I was recently asked to contribute a piece for a local Christian magazine called Scope Magazine, on the topic of how a loving God could send people to hell. Below is the unedited version I sent them. The official (and slightly edited) version can be read online here.
Perhaps one of the most uncomfortable Christian doctrines is the doctrine of hell. How is it, the question goes, that a loving God can send people to hell? Surely a God who truly loved all of mankind would allow everyone, without exception, into heaven? It seems to me, however, that reality is not as clear-cut as it first appears. A complete discussion would take more space than we have available to us, so my goal here is to draw a broad outline of the reasons why.
Let’s start by defining our terms. What is hell? While it is often pictured as fire and brimstone, it seems that the essence of hell is to be the opposite of heaven. What, then, is heaven? Christians have traditionally understood heaven to be the everlasting and direct experience of God himself. But wait, isn’t heaven supposed to be fun? Well, it depends. God is the supremely good and most beautiful thing in all reality, and to the extent a person realizes this they will desire God above all else. To such a person nothing could be more pleasurable than such an experience. And to be cut off from such goodness and beauty would be, for anyone, an undesirable fate indeed.
What is love? At its core, love is willing the good of another, appreciating the good in them, and striving to be with them in some way. If the love is mutual, then we build an every-growing bond. If the love is not mutual, then what can we do but make ourselves available in the hopes that one day the love will perhaps become mutual? To force oneself upon the other does not seem to be in line with loving them; rather love calls for some measure of honoring their wishes.
Putting these two together we begin to see something like the doctrine of hell: God has revealed himself in such a way that anyone who sincerely and consistently seeks him out will come to know him, and those who willfully ignore him will not have him forced upon them, neither in this life nor in the next. As Frank Turek has said, “God loves you too much to force you into his presence against your will.” Furthermore, while there is a certain continuity between this life and the next, we must realize that resurrection brings with it some measure of transformation. And the same permanence of will that safeguards an everlasting desire for God in heaven also safeguards an everlasting obstinance toward God in hell.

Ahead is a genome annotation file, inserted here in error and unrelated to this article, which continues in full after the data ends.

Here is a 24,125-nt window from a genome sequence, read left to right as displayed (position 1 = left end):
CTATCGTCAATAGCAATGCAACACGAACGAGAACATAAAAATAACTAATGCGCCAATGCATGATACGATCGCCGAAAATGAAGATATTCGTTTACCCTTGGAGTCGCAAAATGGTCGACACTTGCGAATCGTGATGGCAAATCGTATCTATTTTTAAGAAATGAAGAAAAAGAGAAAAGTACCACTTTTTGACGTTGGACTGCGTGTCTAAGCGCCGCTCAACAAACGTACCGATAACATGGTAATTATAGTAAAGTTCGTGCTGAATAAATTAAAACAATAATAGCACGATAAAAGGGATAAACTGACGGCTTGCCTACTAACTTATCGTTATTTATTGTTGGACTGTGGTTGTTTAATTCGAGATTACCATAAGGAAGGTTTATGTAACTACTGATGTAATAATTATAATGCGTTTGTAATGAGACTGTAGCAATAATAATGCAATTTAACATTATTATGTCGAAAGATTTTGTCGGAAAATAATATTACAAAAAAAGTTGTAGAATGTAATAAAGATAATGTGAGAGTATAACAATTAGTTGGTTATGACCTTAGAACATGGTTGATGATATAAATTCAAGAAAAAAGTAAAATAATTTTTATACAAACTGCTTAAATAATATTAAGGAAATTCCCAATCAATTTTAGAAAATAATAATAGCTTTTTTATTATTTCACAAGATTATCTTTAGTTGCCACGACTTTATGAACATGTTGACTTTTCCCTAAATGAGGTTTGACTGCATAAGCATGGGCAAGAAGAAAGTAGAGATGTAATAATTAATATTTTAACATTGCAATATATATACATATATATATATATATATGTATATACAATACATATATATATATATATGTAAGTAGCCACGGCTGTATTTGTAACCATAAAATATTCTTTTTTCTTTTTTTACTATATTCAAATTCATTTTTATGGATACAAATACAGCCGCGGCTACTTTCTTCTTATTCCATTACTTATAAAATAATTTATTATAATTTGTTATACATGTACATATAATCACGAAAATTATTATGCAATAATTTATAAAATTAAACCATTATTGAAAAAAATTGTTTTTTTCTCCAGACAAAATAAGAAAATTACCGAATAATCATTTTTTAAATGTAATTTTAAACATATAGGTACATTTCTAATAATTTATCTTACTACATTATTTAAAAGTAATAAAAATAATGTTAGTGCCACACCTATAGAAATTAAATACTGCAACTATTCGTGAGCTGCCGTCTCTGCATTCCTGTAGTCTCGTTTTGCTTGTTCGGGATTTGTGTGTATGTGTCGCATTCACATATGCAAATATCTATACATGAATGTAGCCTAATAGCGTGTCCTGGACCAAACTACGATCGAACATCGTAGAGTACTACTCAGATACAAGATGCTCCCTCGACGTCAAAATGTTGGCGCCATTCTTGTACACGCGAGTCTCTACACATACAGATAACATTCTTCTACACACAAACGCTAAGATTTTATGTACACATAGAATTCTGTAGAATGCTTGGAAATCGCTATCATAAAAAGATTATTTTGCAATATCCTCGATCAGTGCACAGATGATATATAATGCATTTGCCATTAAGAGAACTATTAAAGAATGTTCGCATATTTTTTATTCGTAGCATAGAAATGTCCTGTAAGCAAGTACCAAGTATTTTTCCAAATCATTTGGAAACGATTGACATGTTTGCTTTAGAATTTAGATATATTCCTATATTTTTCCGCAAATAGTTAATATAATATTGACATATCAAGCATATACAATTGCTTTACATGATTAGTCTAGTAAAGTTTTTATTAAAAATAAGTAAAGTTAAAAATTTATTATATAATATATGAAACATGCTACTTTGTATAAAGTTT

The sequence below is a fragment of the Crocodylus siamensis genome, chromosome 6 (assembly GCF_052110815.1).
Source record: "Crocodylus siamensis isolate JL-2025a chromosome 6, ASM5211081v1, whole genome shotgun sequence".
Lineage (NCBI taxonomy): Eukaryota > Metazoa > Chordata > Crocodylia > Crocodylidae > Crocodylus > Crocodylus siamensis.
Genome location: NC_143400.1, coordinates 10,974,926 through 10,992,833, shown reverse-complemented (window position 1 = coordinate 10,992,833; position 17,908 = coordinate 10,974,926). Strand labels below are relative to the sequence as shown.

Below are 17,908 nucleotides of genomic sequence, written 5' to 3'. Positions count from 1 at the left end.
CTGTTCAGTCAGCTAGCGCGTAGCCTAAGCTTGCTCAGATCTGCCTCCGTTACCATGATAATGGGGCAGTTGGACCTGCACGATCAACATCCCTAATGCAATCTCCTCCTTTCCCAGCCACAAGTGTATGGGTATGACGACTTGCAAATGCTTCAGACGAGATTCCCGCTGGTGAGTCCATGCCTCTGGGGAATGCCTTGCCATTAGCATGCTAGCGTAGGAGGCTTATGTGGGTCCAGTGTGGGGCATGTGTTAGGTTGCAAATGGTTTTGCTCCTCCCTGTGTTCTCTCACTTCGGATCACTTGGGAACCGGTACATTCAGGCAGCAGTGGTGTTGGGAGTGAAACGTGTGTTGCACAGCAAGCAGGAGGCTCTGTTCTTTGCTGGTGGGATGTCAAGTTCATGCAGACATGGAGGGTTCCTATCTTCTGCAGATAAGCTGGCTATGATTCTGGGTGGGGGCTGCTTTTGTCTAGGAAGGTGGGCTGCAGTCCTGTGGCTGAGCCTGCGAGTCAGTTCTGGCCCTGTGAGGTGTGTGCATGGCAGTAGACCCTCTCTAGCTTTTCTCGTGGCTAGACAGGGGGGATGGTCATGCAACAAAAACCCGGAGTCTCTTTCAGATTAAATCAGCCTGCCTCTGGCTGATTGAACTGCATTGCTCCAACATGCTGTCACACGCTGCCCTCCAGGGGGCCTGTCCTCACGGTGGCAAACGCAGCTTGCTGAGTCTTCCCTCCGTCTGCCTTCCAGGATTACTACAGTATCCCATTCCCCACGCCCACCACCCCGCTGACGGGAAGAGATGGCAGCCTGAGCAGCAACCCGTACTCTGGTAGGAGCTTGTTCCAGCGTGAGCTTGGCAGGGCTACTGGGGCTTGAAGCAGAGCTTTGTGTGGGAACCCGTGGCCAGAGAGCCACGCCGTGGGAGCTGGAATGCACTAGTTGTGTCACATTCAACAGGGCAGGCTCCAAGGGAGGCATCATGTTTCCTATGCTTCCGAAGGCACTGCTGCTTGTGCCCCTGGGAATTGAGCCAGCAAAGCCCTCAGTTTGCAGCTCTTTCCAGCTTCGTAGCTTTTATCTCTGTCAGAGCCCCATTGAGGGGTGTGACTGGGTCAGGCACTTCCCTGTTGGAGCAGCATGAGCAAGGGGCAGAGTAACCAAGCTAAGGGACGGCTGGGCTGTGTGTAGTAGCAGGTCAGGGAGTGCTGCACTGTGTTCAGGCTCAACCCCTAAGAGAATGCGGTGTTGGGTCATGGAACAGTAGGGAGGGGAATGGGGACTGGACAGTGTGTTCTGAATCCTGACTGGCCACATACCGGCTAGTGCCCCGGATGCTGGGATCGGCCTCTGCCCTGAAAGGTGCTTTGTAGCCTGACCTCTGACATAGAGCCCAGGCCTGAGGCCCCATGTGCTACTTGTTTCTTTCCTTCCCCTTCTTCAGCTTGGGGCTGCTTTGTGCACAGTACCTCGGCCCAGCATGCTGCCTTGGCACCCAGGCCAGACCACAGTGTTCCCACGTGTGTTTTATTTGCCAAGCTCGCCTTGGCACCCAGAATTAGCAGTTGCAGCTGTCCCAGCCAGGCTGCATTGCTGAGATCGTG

Consider this from another angle: we note that respect for someone flows out of love for them. When it comes to their actions, this means recognizing their responsibility as proportional to their abilities. So, it is out of respect we treat adults like adults, children like children, and animals like animals. This respect governs how we praise and reward someone for the good they’ve done, and blame and punish them for the bad they’ve done. In short, our respect for someone leads to a desire for justice for them. So God’s love for us leads to a desire for justice for us, and so he holds each of us accountable in perfect proportion to the bad we’ve done.
Now, God is the ultimate king over all creation and a being of infinite worth. To reject him or ignore him, therefore, is to be responsible for a kind of “grand cosmic treason”. Since in this case, the victim is of infinite worth, this represents a crime of infinite gravity, for which justice demands an infinite punishment. More broadly, Christians have traditionally held that God will judge each person proportional to their response to what they have been given, which fits quite well with our intuitions on the matter even if we disagree on the particular outworkings.
In summary, God’s honor and respect for us, both of which flow from his love for us, seem to suggest something like the doctrine of hell when properly understood. Of course, it would be remiss of me not to mention one of the clearest expressions of God’s love, namely that he would make himself a man and die for us. While perhaps not immediately obvious how, this act secures two consequences relevant to our topic here: it enables us to respond to God so as to enter into that bond of mutual love, and it acquits us of our guilt before him and thereby redeems us from punishment.